He said the first $100,000 donation would be to America’s Food Fund, a high-profile effort committed to feeding the hungry. It was started in a GoFundMe page last week collectively by Leonardo DiCaprio, Laurene Powell Jobs, and Apple. To date, $13.4 million has been raised toward the goal of $15 million, contributed by 7,500 donors.

“Life is too short, so let’s do everything we can today to help people now,” Dorsey tweeted, followed by an emoji of a peace sign hand gesture.

Square declined a request for an interview with Dorsey. Twitter declined to comment.

Research contact: @nytimes

Beverly Hills eclipsed by Calabasas as home for rich and famous

March 2, 2020

Katy Perry, Dr. Phil, Jeff Bezos , John Legend and Chrissy Teigen, Ashton Kutcher and Mila Kunis, Eddie Murphy—they all have opulent homes in the 5.7-square-mile area in Los Angeles known as Beverly Hills. Indeed, along with Bel Air, it has been the area where Hollywood stars have “lived large” since the 1920s, Bloomberg reports..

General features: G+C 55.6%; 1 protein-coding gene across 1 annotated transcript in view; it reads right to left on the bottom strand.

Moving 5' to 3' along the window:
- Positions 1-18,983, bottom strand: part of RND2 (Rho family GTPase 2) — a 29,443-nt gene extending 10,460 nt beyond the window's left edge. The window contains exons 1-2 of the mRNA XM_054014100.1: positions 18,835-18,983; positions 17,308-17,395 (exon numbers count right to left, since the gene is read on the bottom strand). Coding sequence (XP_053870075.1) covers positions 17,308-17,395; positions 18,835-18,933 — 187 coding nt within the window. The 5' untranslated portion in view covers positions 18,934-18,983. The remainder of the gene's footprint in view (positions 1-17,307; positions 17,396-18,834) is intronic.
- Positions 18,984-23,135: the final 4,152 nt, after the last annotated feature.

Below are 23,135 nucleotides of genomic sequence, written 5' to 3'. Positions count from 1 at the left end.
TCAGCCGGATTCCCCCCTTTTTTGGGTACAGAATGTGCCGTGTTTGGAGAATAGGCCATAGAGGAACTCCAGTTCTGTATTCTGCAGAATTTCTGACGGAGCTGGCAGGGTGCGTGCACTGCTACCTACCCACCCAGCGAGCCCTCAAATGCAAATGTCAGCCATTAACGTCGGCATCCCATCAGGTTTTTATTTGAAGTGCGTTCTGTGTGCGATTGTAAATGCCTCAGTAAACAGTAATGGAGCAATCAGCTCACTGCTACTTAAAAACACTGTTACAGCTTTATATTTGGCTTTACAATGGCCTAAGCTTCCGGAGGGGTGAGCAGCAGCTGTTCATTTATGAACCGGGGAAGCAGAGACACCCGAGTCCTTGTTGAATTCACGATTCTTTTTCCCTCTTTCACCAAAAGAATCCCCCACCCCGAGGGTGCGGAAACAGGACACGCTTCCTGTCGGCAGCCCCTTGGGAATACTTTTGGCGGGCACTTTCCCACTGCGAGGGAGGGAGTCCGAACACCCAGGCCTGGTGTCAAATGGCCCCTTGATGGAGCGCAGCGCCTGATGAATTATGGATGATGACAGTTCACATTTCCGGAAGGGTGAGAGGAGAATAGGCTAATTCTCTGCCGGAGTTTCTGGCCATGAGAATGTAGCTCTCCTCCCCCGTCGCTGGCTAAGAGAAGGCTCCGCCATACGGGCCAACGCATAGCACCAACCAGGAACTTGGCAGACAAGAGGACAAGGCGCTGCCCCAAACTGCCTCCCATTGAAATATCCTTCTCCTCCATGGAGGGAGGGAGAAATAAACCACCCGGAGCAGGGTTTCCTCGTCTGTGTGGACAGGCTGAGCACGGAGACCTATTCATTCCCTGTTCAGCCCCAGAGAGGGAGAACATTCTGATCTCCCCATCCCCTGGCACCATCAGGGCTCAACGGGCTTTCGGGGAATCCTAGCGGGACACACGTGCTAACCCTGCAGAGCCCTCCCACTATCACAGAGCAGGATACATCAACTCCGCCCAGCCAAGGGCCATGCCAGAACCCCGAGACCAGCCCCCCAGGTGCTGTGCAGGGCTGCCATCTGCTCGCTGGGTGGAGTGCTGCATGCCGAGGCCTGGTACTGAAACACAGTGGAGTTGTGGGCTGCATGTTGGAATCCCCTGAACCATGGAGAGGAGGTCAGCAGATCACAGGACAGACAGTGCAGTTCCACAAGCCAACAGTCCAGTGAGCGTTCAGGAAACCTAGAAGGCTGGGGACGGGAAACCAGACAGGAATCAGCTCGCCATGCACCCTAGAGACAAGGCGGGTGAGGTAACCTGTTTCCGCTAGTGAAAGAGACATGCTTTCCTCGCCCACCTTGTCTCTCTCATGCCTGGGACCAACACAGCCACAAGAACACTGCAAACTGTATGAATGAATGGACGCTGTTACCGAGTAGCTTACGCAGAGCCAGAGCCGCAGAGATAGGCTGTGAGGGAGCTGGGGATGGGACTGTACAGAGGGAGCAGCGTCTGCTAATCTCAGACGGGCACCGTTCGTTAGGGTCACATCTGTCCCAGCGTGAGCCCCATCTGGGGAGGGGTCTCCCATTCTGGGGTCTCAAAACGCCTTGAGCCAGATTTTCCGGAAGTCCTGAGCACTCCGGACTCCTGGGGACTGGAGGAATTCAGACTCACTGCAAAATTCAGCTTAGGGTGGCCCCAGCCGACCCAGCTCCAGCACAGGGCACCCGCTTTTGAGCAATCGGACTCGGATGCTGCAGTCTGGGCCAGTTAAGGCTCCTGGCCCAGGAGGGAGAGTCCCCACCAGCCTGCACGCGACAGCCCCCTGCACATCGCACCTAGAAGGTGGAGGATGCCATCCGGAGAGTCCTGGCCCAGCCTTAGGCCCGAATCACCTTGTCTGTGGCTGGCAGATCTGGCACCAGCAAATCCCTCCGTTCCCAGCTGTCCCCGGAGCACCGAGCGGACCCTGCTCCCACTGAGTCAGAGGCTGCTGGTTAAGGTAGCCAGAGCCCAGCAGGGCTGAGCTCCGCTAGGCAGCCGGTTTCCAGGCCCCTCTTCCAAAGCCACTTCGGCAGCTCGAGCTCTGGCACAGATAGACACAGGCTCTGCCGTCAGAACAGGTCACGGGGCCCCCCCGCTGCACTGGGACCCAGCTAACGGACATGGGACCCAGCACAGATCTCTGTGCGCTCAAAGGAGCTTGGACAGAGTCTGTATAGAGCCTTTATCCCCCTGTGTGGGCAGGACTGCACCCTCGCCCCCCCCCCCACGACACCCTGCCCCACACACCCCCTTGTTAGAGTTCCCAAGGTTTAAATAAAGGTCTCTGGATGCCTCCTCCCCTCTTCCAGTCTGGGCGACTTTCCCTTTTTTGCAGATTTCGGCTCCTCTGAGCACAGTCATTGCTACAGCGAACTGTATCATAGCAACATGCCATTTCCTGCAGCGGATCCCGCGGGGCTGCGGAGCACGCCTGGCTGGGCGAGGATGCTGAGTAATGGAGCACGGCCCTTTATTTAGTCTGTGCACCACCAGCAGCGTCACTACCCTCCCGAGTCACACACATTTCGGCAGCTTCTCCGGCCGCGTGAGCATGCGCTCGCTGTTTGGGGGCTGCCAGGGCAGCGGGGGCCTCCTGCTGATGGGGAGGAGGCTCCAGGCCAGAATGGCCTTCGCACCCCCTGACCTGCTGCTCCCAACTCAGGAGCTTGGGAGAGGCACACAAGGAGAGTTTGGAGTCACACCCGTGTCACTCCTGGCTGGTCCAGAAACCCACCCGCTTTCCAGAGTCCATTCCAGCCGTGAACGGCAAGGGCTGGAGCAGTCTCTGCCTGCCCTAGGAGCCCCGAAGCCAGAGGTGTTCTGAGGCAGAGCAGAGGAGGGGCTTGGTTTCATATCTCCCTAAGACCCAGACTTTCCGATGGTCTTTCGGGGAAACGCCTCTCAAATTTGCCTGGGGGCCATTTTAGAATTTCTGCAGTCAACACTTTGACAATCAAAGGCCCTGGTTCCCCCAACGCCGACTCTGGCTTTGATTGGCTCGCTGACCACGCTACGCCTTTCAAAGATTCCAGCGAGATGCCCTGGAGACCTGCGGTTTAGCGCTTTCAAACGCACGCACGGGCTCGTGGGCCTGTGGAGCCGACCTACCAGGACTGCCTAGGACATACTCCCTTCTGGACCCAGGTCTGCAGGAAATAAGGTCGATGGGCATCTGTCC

But now, things are changing. Keeping Up With the Kardashians, which begins its 18th season next month on the E! network, has put a spotlight on another part of the Los Angeles metro area—Calabasas, a 13.7-square-mile area on the west side of the city.

This year, for the first time, the community of about 24,300 people has eclipsed Beverly Hills in Bloomberg’s annual ranking of the richest cities nationwide. The average household income in Calabasas is $194,010—more than twice the national average and about $4,000 higher than Beverly Hills, which has 34,600 residents.

Located about 25 miles west of downtown Los Angeles, Calabasas owes some of its success to the usual reasons: good schools, low crime, and open space. But the Kardashians’ reality TV show has had its own effect, showing that in Calabasas, the rich and famous can live normal lives without having to dodge paparazzi and tour buses every time they leave home.

“You’re not going to get tourists walking around Calabasas. UYou’re going to get the celebrities that live here, going to the gym and going to the supermarket,” Tomer Fridman, a luxury real estate agent who works with the Kardashians told Bloomberg “That’s why they live here — for the privacy.”